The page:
We Have Come Here As Children to Meet Our Mother
by Pope Francis
With joy and thanksgiving to God, I join you today, dear brothers and sisters, in this beloved Marian shrine, so rich in history and faith. We have come here as children to meet our Mother and to acknowledge that we are all brothers and sisters. Shrines are like “sacraments” of a Church that is a field hospital: they keep alive the memory of God’s faithful people who, in the midst of tribulation, continue to seek the source of living water that renews our hope. They are places of festivity and celebration, of tears and supplication. We come to the feet of our Mother, with few words, to let her gaze upon us, and with that gaze bring us to Jesus, who is the Way, the Truth and the Life (Jn 14:6).
We have come here for a reason: we are pilgrims. Here, every year, on the Saturday before Pentecost, you come on pilgrimage to honour the vow made by your ancestors, and to strengthen your own faith in God and your devotion to Our Lady, before her monumental wooden statue. This annual pilgrimage is part of the heritage of Transylvania, but at the same time it honours Romanian and Hungarian religious traditions. The faithful of other confessions take part in it, and it is thus a symbol of dialogue, unity and fraternity. It invites us to rediscover the witness of living faith and hope-filled life.
To go on pilgrimage is to realize that we are in a way returning home as a people. To realize too, that we are a people. A people whose wealth is seen its myriad faces, its myriad cultures, languages and traditions. The holy and faithful People of God who in union with Mary advance on their pilgrim way singing of the Lord’s mercy. In Cana of Galilee, Mary interceded with Jesus to perform his first miracle; in every shrine, she watches over us and makes intercession, not only with her Son but also with each of us, asking that we not let ourselves be robbed of our fraternal love by those voices and hurts that provoke division and fragmentation. Complicated and sorrow-filled situations from the past must not be forgotten or denied, yet neither must they be an obstacle or an excuse standing in the way of our desire to live together as brothers and sisters.
To go on pilgrimage is to feel called and compelled to journey together, asking the Lord for the grace to change past and present resentments and mistrust into new opportunities for fellowship. It means leaving behind our security and comfort and setting out for a new land that the Lord wants to give us. To go on pilgrimage means daring to discover and communicate the “mystique” of living together, and not being afraid to mingle, to embrace and to support one another. To go on pilgrimage is to participate in that somewhat chaotic sea of people that can give us a genuine experience of fraternity, to be part of a caravan that can together, in solidarity, create history (cf. Evangelii Gaudium, 87).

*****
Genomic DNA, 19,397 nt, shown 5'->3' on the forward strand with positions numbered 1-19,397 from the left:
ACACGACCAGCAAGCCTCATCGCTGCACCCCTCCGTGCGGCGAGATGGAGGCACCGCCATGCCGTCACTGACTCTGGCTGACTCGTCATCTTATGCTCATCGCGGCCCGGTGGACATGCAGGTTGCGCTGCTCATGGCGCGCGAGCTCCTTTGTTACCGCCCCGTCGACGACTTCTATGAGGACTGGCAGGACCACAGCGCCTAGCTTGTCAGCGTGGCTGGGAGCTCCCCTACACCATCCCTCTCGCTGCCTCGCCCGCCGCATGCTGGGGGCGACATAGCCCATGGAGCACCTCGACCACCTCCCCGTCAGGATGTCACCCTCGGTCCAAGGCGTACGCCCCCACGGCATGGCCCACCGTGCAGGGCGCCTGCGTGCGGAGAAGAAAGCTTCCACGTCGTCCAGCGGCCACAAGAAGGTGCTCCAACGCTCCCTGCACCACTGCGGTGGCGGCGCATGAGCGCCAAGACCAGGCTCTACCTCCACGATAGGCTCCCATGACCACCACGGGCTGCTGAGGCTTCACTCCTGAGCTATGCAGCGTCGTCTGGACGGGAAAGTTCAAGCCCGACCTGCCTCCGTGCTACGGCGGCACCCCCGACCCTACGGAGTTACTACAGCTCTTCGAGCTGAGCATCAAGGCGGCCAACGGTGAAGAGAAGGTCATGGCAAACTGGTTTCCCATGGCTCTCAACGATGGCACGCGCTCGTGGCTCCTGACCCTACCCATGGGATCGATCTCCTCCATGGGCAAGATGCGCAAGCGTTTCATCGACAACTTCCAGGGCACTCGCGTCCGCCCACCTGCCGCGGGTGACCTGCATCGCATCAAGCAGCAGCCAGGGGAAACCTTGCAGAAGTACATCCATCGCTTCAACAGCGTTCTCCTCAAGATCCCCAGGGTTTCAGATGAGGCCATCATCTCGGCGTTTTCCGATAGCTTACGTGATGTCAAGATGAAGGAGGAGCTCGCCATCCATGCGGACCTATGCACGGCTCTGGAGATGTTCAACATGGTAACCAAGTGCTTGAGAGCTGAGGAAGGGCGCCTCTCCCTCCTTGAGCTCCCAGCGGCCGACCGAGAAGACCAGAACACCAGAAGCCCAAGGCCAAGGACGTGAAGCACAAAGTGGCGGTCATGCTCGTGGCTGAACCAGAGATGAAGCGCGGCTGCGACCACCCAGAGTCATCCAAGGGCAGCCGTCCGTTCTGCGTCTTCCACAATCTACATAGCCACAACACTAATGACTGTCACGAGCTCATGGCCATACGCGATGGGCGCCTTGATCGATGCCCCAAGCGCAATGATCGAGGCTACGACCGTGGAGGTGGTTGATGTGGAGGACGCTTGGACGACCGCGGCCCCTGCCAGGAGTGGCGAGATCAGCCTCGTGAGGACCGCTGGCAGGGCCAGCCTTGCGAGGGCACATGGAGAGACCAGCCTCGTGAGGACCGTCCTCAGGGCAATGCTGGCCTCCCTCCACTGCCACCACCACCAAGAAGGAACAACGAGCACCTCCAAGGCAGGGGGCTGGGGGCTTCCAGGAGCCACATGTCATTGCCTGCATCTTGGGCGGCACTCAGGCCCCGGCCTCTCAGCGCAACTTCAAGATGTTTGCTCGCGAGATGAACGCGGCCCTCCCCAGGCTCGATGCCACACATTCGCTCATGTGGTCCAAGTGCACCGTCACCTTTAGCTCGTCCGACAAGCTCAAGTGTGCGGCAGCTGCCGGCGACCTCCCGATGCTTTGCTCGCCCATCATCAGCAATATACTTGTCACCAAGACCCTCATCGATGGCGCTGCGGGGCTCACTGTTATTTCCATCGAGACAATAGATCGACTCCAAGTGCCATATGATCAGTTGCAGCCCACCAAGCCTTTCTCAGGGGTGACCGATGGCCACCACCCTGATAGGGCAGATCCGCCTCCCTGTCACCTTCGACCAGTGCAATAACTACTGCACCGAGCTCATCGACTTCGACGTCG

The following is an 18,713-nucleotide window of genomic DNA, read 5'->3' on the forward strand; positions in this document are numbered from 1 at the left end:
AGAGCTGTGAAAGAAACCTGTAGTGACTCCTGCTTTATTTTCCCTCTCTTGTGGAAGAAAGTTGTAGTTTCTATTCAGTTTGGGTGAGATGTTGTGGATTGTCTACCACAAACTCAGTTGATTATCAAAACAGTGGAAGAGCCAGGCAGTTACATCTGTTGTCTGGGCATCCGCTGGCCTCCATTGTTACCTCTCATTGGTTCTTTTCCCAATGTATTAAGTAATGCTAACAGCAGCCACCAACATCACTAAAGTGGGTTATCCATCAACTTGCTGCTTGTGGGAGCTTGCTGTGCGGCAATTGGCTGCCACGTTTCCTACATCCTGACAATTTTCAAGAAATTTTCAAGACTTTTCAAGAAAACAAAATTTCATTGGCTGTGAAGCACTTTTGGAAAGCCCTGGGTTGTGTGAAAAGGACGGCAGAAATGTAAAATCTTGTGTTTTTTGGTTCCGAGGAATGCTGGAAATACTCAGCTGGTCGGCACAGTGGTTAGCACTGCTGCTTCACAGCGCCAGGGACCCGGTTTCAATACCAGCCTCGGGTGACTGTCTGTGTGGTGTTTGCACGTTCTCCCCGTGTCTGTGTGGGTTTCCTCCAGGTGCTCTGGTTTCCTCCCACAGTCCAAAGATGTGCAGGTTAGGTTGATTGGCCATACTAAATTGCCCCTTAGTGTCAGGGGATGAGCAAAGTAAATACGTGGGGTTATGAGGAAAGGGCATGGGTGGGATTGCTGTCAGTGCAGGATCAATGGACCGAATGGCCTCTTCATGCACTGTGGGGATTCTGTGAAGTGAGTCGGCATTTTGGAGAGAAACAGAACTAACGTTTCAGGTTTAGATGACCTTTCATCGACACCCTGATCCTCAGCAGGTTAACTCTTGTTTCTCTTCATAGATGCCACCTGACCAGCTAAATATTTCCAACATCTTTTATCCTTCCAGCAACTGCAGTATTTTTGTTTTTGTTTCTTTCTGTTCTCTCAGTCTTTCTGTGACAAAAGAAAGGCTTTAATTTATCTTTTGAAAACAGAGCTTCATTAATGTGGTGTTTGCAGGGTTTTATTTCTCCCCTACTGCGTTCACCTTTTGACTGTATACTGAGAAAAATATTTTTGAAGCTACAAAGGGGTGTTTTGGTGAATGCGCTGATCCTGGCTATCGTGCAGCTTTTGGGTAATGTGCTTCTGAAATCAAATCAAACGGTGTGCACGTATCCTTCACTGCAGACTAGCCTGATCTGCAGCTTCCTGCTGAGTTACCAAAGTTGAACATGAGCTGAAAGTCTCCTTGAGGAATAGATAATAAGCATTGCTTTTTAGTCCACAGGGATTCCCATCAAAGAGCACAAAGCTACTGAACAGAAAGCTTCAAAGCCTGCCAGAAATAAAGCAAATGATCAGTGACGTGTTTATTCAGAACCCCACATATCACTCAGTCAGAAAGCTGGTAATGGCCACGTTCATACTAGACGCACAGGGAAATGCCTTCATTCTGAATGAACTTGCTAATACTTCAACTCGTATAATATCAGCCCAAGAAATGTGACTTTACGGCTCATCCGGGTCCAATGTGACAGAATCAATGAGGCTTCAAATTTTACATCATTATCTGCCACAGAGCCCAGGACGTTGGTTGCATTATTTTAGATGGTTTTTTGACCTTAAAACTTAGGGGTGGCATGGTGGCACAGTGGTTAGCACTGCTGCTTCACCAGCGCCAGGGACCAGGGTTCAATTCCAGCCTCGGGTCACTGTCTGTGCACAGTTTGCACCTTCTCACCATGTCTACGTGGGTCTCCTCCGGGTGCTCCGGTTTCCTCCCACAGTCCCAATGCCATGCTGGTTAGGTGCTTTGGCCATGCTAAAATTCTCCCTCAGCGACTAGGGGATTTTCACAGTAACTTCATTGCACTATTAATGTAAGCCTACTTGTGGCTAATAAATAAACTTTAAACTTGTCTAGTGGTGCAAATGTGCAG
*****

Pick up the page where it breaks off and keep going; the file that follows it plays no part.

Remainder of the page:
To go on pilgrimage is to look not so much at what might have been (and wasn’t), but at everything that awaits us and cannot be put off much longer. It is to believe in the Lord who is coming and even now is in our midst, inspiring and generating solidarity, fraternity, and the desire for goodness, truth and justice (cf. Evangelii Gaudium, 71). To go on pilgrimage is to commit ourselves to ensuring that the stragglers of yesterday can become the protagonists of tomorrow, and that today’s protagonists do not become tomorrow’s stragglers. And this, dear brothers and sisters, requires a certain skill, the art of weaving the threads of the future. That is why we are here today, to say together: Mother teach us to weave the future!
As pilgrims to this shrine, we turn our gaze to Mary and to the mystery of God’s election. By saying “yes” to the message of the angel, Mary – a young woman from Nazareth, a small town in Galilee on the fringes of the Roman Empire and of Israel itself – set in motion the revolution of tenderness (cf. Evangelii Gaudium, 88). Such is the mystery of God’s election: he looks to the lowly and confounds the powerful; he encourages and inspires us to say “yes”, like Mary, and to set out on the paths of reconciliation.
Brothers and sisters, let us not forget: the Lord does not disappoint those who take a risk. Let us journey, then, and journey together. Let us take a risk and allow the Gospel to be the leaven that permeates everything and fills our peoples with the joy of salvation, in unity and in fraternity.
This item 12152 digitally provided courtesy of CatholicCulture.org